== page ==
to repeat that because it is important as you will see in the video below. It rains… …a lot. It is much greener than anything we have seen until now but that was to be expected. The amount of rain though is surprising. We have not had a dry day yet. The first outing in the city we walked around Flinders St. in the center of the city and took wonderful pictures of the skyline. We walked around and wanted to visit the aquarium to end the day before heading back home. The visit started quite well, we wend through the first section up the escalators and there out of the window we saw hail coming down the size of golf balls! People got really excited, they do not see much snow or ice here… So people started taking picture of the hail, themselves standing on hail and other peculiar shots. Then came the rain. The aquarium is situated on the bank of the river the other side is say about 30 meters away from where we were standing, right in the middle of the river there was a tourist boat, well we could not see that boat. The rain was so thick and dense that the boat disappeared in front of our eyes, sure it was there but we could not see anymore. Then all hell broke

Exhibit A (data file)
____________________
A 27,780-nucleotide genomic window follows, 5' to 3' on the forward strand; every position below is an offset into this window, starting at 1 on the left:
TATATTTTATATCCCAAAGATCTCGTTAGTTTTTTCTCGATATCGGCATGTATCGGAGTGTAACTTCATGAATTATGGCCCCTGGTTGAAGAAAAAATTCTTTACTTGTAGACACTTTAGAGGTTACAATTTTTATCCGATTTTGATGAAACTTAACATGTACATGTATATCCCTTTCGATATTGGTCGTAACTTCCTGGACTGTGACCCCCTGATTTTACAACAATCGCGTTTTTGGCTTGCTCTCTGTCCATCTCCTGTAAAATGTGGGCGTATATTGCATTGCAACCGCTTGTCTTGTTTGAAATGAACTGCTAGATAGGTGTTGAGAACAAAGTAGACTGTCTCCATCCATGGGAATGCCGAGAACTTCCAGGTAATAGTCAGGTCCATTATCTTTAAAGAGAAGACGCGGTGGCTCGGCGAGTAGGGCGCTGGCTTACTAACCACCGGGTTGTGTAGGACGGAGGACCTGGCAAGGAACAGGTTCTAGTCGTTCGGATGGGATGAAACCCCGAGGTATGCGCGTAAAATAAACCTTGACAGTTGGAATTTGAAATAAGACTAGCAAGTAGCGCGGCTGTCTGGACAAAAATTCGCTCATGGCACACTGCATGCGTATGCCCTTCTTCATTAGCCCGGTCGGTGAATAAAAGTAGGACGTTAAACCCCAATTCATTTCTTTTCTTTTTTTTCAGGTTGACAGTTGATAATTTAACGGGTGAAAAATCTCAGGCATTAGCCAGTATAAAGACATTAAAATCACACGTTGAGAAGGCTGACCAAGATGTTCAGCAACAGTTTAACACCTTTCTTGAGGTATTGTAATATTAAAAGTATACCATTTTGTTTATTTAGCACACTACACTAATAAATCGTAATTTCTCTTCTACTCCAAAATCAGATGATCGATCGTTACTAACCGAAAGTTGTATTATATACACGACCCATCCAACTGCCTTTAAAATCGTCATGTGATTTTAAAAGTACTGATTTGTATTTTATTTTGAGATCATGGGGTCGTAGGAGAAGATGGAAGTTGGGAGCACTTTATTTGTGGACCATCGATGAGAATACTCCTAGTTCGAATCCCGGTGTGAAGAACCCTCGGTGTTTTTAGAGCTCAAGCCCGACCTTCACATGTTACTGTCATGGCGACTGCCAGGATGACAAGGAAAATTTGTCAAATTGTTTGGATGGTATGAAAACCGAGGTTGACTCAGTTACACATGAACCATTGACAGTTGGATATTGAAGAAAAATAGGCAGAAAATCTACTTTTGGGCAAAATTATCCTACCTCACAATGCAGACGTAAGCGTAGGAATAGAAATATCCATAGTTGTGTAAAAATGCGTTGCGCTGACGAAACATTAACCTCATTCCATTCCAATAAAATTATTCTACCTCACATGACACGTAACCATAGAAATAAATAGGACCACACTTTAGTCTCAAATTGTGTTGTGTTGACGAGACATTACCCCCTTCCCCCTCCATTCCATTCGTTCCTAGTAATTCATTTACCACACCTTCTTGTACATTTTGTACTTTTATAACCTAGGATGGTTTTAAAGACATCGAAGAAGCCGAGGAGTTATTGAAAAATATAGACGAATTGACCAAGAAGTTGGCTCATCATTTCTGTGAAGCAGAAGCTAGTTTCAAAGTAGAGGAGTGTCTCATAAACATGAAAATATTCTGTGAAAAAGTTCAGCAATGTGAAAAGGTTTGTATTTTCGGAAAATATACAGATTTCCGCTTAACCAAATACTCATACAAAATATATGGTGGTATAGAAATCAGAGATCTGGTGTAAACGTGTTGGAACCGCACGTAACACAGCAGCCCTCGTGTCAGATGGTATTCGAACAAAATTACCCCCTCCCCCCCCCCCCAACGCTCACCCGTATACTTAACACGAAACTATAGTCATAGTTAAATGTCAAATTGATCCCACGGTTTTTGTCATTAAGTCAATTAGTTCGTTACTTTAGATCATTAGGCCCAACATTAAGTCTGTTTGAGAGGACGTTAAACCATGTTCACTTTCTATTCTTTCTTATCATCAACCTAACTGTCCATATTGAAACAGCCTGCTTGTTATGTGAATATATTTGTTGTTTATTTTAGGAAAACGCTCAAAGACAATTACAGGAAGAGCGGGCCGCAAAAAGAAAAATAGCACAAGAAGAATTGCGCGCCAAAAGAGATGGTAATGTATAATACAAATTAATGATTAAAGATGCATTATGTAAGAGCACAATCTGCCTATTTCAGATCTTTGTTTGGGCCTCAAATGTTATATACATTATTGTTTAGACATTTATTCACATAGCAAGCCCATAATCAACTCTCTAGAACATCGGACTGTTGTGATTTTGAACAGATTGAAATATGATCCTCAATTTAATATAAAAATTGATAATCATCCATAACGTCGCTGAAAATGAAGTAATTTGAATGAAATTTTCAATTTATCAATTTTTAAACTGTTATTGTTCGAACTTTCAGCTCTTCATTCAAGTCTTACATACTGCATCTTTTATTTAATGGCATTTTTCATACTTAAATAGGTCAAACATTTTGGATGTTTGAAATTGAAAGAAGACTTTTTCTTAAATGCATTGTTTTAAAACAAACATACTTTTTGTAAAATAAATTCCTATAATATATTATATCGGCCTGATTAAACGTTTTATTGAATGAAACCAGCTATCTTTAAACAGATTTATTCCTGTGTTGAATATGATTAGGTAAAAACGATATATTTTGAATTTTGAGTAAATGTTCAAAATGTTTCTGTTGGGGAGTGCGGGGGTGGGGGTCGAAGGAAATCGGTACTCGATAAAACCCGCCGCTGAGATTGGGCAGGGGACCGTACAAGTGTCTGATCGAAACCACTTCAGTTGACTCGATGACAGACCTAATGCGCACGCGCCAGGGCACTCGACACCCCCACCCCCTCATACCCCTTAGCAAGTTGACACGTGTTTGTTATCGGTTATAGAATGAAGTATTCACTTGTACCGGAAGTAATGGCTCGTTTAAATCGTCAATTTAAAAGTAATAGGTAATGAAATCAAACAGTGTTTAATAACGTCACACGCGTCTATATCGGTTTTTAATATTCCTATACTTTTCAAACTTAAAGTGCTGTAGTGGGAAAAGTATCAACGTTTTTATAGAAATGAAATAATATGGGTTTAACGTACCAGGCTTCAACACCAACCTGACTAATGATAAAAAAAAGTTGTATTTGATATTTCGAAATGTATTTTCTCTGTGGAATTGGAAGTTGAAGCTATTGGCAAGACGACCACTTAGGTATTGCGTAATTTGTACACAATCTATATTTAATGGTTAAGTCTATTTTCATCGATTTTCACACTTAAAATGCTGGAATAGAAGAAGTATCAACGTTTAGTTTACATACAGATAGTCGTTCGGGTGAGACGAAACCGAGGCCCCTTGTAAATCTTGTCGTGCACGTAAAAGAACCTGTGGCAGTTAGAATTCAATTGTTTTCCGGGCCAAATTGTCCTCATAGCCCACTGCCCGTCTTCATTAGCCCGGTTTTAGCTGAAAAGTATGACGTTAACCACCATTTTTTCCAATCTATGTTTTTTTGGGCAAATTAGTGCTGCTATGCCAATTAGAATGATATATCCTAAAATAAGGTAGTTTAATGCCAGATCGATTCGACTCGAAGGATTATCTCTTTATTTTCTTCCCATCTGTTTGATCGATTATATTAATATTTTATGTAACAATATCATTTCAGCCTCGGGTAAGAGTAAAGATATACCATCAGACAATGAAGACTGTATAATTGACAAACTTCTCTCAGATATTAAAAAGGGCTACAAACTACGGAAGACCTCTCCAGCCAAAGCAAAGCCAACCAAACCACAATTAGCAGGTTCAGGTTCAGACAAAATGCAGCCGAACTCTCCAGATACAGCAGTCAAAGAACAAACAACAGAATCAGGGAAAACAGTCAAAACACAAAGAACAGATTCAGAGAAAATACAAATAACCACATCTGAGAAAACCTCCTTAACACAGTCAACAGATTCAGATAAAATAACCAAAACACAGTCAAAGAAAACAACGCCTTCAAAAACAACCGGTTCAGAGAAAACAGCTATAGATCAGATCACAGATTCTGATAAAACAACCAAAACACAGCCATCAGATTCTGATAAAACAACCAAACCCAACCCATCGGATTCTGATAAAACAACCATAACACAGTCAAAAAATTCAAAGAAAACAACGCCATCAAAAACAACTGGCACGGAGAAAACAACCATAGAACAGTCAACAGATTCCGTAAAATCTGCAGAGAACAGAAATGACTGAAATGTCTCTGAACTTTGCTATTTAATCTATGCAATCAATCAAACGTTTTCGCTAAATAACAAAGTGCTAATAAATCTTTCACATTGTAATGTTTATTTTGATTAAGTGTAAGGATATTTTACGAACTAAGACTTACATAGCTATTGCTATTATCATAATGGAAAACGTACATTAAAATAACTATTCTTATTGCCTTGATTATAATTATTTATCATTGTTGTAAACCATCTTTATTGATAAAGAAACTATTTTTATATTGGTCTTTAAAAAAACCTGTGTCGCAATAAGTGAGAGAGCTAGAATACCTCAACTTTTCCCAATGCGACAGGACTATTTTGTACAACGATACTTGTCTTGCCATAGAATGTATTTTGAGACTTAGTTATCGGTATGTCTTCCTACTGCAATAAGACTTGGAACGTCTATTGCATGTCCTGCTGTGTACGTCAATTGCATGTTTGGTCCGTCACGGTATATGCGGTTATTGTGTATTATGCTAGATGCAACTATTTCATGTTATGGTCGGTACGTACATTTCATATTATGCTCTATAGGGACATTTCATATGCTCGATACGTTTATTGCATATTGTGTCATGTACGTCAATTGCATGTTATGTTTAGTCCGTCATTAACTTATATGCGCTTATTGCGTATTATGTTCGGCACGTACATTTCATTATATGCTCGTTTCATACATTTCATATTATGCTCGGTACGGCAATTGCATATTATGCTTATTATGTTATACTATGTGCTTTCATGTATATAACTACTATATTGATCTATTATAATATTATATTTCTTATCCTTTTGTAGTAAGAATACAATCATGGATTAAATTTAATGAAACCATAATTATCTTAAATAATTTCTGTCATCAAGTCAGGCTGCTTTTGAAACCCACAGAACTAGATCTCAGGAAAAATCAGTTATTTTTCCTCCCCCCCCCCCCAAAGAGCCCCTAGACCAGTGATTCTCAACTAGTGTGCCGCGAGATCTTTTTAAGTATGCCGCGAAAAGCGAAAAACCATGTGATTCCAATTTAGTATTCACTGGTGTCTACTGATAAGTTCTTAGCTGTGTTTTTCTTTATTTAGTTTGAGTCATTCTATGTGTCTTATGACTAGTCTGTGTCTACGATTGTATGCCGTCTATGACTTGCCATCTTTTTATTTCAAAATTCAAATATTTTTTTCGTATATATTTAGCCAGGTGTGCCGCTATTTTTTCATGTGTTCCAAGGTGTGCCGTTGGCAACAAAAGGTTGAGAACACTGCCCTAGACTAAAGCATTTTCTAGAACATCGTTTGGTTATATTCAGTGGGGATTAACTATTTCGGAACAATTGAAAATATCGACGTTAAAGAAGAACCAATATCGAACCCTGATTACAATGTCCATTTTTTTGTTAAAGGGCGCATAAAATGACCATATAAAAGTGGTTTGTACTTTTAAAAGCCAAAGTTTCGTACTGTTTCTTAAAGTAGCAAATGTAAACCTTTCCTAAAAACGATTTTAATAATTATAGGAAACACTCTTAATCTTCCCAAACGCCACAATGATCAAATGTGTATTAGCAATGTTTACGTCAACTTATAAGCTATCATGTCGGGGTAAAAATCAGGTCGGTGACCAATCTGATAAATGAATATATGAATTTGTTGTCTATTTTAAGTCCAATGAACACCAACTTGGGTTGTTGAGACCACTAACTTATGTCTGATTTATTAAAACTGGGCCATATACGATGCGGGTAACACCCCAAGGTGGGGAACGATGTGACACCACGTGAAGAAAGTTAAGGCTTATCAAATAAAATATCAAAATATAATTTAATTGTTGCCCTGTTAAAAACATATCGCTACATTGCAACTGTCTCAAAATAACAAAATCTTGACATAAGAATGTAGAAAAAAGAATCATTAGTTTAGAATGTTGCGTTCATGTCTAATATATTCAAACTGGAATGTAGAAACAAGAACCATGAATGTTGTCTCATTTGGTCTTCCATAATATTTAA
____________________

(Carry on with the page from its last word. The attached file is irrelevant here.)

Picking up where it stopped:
loose rain started pouring in the building, the power went out, the alarms went off! This all happened in minutes but I had realized that there would be problems as the roof started leaking and water was everywhere. The problem is that the way through the museum is one way, you follow a specific route and come out on the other side. People started rushing towards that side, I looked back at the escalator we had just come up onto and decided, although it was flooded to get back down and out that way. It was a quick decision, Beth grabbed Ben and I folded the stroller and quickly made our way out. It was an exciting five minutes but outside on the street the situation was worse. You can see the video and judge yourself. There were many things that I found odd but the one that topped it off is that after the fire brigade came stopped and then moved on, a police car came. They were driving along the tram lines and the one cop in the back rolled his window down and started taking pictures! I guess we were an attraction, a bunch of people stranded on one side of the street surrounded by a mini flood. Beth was worried I just could stop laughing! We went down to meet friends
and have dinner the following day and we got soaked wet on our way to the car park. I was told that Australia is a very dry continent, second only to Antarctica, I guess 2010 is an exception. It is good though for the locals, as there risk of fire is significantly lower than it was last year and the water reservoirs are also filling up, although Perth from what I hear had an exceptionally dry summer.